Citizens, social justice advocates and attorneys stood in front of City Hall to announce a pair of legal actions they are taking against the Buffalo Police Department in an effort to push back against discriminatory and retaliatory practices.
Anjana Malhotra, a University at Buffalo law professor, filed a lawsuit on behalf of a woman who claims she was targeted by police after speaking out publicly against police vehicle checkpoints, and submitted a complaint to state Attorney General Eric Schneiderman’s office outlining data that demonstrates widespread discriminatory practices by the department on behalf of the Buffalo chapter of Black Lives Matter.
Acour Dour, a Black Lives Matter member, said that while Mayor Byron Brown and police leadership have worked to portray a department that has a good relationship with the community, many living in the city’s poorest neighborhoods have had a different experience.
“It is far past time that Commissioner (Daniel) Derenda, Mayor Brown and the Common Council stop with these feel good news articles that attempt to portray the BPD as noble heroes and finally address the very real and very glaring police problem we do have here in Buffalo,” Dour said.
A spokesperson for Schneiderman declined to comment on the complaint, but pointed out that the office has two open investigations into the deaths of Wardel “Meech” Davis and Jose Hernandez-Rossy, both of whom died during interactions with BPD officers.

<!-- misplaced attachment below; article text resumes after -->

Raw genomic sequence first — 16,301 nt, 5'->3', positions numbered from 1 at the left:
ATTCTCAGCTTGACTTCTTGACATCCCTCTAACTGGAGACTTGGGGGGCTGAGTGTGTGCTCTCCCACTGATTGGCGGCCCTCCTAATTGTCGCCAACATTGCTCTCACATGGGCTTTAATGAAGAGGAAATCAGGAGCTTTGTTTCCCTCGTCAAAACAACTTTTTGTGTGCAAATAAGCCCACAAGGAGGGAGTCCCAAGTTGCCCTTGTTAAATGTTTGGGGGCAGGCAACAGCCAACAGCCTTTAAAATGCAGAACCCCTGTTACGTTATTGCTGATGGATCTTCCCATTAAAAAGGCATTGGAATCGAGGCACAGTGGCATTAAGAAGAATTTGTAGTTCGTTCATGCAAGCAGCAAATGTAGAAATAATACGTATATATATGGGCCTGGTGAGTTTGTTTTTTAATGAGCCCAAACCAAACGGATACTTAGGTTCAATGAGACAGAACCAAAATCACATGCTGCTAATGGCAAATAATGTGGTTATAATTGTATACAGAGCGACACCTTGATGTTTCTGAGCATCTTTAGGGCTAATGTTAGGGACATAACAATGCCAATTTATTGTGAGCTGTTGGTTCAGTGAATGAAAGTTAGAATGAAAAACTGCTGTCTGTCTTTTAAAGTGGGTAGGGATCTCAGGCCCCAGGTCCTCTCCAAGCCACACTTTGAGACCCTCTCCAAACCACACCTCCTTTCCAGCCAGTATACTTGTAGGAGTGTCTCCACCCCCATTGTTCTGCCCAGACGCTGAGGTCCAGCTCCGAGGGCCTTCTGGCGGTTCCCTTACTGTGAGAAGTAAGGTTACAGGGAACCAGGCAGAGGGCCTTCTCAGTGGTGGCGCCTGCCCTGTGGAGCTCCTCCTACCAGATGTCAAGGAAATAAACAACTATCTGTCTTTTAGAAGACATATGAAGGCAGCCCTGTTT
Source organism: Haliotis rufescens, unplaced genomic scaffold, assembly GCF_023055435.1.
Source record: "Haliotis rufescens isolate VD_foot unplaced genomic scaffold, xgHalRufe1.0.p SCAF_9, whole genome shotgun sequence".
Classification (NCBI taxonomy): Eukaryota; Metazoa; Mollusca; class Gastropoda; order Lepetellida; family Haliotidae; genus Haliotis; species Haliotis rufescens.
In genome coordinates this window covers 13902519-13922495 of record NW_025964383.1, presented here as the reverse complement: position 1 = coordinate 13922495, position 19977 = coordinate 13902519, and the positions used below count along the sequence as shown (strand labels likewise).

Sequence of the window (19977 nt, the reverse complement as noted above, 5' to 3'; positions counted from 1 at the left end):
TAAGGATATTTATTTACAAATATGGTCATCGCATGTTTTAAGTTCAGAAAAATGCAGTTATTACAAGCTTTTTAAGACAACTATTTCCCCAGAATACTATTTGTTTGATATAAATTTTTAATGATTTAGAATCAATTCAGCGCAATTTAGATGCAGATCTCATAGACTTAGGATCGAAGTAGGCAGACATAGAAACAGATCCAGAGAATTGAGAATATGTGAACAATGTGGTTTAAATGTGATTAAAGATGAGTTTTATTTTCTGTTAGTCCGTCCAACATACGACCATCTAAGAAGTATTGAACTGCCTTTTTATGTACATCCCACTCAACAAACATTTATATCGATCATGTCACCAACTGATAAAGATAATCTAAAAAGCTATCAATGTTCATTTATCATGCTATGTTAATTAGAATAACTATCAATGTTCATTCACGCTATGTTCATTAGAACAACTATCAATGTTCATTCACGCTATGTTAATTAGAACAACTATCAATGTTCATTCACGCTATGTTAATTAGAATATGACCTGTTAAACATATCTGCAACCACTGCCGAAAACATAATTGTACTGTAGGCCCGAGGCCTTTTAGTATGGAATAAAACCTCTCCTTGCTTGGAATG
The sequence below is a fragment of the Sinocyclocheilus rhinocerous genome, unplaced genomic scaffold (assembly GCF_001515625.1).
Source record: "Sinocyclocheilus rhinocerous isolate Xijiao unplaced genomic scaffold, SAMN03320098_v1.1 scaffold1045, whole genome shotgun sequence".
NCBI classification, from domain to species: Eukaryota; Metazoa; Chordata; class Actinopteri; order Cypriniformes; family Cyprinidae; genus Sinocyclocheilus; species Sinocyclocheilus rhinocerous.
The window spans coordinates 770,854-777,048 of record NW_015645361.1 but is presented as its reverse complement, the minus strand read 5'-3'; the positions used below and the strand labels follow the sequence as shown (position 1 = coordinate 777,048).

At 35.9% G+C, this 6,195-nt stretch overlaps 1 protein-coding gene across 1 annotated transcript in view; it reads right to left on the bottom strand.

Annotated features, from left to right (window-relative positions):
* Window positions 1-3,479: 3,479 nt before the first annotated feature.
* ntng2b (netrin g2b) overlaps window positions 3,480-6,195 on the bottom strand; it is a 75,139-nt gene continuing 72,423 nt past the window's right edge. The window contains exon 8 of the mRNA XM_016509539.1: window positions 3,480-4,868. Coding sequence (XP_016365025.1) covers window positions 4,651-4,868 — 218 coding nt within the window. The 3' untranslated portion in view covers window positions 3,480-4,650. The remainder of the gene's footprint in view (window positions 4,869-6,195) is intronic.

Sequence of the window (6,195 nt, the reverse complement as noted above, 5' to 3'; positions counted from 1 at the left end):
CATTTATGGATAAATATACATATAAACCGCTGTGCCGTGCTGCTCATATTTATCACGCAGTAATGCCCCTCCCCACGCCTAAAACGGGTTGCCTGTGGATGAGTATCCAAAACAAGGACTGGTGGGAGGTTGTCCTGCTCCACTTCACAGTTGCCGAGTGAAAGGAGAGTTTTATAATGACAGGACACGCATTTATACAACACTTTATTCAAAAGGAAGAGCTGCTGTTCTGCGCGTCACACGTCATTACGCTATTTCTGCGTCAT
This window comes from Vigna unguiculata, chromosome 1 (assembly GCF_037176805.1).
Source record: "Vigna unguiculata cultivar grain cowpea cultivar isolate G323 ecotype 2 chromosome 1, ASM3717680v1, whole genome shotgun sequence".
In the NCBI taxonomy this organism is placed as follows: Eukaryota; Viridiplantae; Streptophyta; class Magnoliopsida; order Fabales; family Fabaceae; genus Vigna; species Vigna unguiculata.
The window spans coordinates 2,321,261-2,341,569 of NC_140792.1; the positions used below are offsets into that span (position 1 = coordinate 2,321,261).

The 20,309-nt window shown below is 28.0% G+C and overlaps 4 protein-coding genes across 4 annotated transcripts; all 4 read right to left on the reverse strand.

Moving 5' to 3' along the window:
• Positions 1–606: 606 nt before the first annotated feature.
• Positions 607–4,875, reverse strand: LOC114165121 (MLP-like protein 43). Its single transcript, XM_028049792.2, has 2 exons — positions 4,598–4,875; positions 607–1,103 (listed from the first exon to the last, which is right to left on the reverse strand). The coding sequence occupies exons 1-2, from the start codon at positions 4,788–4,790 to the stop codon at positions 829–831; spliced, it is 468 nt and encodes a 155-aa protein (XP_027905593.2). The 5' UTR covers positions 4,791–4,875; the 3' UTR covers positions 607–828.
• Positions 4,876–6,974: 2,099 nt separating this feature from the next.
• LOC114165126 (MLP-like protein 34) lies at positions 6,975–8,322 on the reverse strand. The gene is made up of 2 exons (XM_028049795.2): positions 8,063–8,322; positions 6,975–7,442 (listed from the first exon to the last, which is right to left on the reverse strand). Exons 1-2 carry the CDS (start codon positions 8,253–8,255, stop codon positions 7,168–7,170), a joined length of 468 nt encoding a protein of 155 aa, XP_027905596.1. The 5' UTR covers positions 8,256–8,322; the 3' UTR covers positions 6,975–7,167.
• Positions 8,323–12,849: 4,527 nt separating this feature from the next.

Included in the complaint to the attorney general is a report—the result of more than two years of research conducted by Malhotra and UB and Cornell law students under her supervision—that shows a department that disproportionately targets and arrests people of color, using constitutionally dubious practices, including vehicle checkpoints and stop-and-frisk style detentions.
“The Fourth Amendment guarantees that everyone has a right to be free of unreasonable seizures. It’s a guarantee,” Malhotra said. “BPD does not get to choose, based on race, who gets that guarantee and who doesn’t.”
The actions come just tone week before the primary elections, where Mayor Byron Brown is seeking a fourth term. His two major competitors in the Democratic primary, city Comptroller Mark Schroeder and Erie County Legislator Betty Jean Grant, have both called into question the mayor’s handling of police community issues, with Grant, who threatens to pull votes from Brown’s East Side base, making the most vociferous calls for police reform.
Mike DeGeorge, a spokesman for both Brown and the police department, did not immediately respond to a call seeking comment Tuesday evening.